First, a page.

MexECON Blog

Third Quarter GDP Rises 0.5 Percent

In an initial estimate, Mexico's third-quarter gross domestic product (GDP) was up 0.5% from the previous quarter, at constant prices and adjusting for seasonal variations.  That was much weaker than the revised 0.9% rise in the second quarter, but it was better than the 0.4% increase in the first quarter.  According to the report, the expansion in the third quarter came mostly from the tertiary sector (services and government).  Output in that sector grew 0.5%, after an increase of 0.9% in the previous period.  Within the sector, output in wholesale and retail trade softened markedly, but that key industry's growth rate was still one of the strongest in the last year and a half.  Output growth in government accelerated to its fastest rate in more than two years.  Meanwhile, third-quarter output in the industrial sector (mining, utilities, construction, and manufacturing) rose 0.4%, after a 0.9% expansion in the previous quarter.  The increase came mostly from an accelerating recovery in construction, which grew at its fastest rate since the fourth quarter of 2007.  That helped offset a sharp slowdown in manufacturing growth.  Finally, output in the primary sector (farming, ranching, forestry, and fishing) jumped 2.5% in the third quarter, but because that sector is relatively small, it contributed little to overall growth.

Without seasonal adjustments, GDP in the third quarter was up 2.2% from the same period one year earlier, after increases of 1.6% in the second quarter and 1.9% in the first quarter.  The annual increase in the third quarter was the strongest since late 2012, though it was still below the country's average growth rate of 2.5% over the last two decades.  The annual rise in July through September stemmed mostly from the tertiary sector.  Output in that sector was up 2.0% year-over-year, mostly on the strength of wholesale and retail trade, real estate services, and education.  Output in the secondary sector was also up 2.0% year-over-year, reflecting the recent strength in construction and manufacturing.  Third-quarter output in the primary sector was up 7.3% year-over-year.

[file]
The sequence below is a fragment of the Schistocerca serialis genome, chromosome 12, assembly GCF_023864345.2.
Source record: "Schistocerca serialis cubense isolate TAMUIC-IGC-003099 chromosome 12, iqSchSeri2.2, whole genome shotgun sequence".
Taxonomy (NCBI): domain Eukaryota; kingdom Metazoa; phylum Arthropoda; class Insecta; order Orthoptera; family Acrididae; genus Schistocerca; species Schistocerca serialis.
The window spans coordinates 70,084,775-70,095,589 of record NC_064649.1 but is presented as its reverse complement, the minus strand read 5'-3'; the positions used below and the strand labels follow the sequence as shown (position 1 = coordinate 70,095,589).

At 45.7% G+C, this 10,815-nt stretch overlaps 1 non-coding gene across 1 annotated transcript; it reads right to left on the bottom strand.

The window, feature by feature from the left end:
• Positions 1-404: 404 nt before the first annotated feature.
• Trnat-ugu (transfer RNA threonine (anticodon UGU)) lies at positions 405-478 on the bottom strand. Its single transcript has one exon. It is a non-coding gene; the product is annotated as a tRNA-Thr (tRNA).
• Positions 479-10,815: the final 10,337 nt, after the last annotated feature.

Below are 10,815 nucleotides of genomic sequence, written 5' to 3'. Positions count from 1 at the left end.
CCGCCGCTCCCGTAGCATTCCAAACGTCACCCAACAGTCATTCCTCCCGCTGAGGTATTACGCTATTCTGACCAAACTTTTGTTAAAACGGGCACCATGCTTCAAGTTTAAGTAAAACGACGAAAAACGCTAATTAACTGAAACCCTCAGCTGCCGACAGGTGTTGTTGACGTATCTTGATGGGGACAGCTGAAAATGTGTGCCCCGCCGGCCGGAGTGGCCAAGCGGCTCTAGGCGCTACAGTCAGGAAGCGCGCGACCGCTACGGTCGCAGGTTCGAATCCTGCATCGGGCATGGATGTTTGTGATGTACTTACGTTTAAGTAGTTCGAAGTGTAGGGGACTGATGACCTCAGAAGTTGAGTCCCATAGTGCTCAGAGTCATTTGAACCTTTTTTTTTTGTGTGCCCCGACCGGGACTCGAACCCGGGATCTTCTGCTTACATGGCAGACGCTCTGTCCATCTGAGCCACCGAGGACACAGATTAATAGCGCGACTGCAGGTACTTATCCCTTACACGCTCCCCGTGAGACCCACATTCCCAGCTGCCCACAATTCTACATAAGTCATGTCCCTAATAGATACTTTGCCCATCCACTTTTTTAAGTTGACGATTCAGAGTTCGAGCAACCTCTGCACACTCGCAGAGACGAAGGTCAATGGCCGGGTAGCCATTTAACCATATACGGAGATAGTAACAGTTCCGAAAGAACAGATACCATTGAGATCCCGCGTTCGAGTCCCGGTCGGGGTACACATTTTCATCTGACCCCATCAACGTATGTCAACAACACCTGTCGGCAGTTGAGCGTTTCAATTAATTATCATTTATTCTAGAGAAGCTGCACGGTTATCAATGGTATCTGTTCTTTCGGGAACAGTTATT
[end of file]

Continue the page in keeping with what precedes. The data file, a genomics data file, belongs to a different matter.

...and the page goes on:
The report was released today by INEGI, the official statistics agency.

Comment:  Mexico's economic performance in the third quarter was probably better than it appears at first glance.  Although several key industries posted slower growth than in the previous period, they will probably continue to grow or even accelerate again in the coming quarters.  Wholesale and retail trade is a good example.  Activity in that industry had fallen in the first quarter, when consumers pulled back in response to new sales taxes, but it then posted a strong rebound in the second quarter, as consumers began to adjust to their higher costs.  In the third quarter, the industry was unlikely to grow as fast as when it was rebounding, but a strengthening labor market and improving consumer confidence should support continued expansion going forward.  Likewise, the third-quarter slowdown in manufacturing's growth probably came in large part from cooler exports, as economic activity softened in key developed markets.  Nevertheless, U.S. demand continues to rise, and recent data suggest Mexico's domestic inventory levels are falling.  Factory growth therefore seems likely to accelerate again in the coming months.  That seems especially true in light of the ongoing recovery in Mexican homebuilding and the government's looser fiscal policy.  Banco de México this week cut its forecast for full-year GDP growth to 2.0% to 2.5%.  Reaching the mid-point of that range would imply that fourth-quarter GDP would rise 0.5% quarter-over-quarter and 3.3% year-over-year. 

Patrick Fearon, CFA
Vice President, Fund Management

GDP 2014 Q3 Initial QOQ

GDP 2014 Q3 Initial YOY

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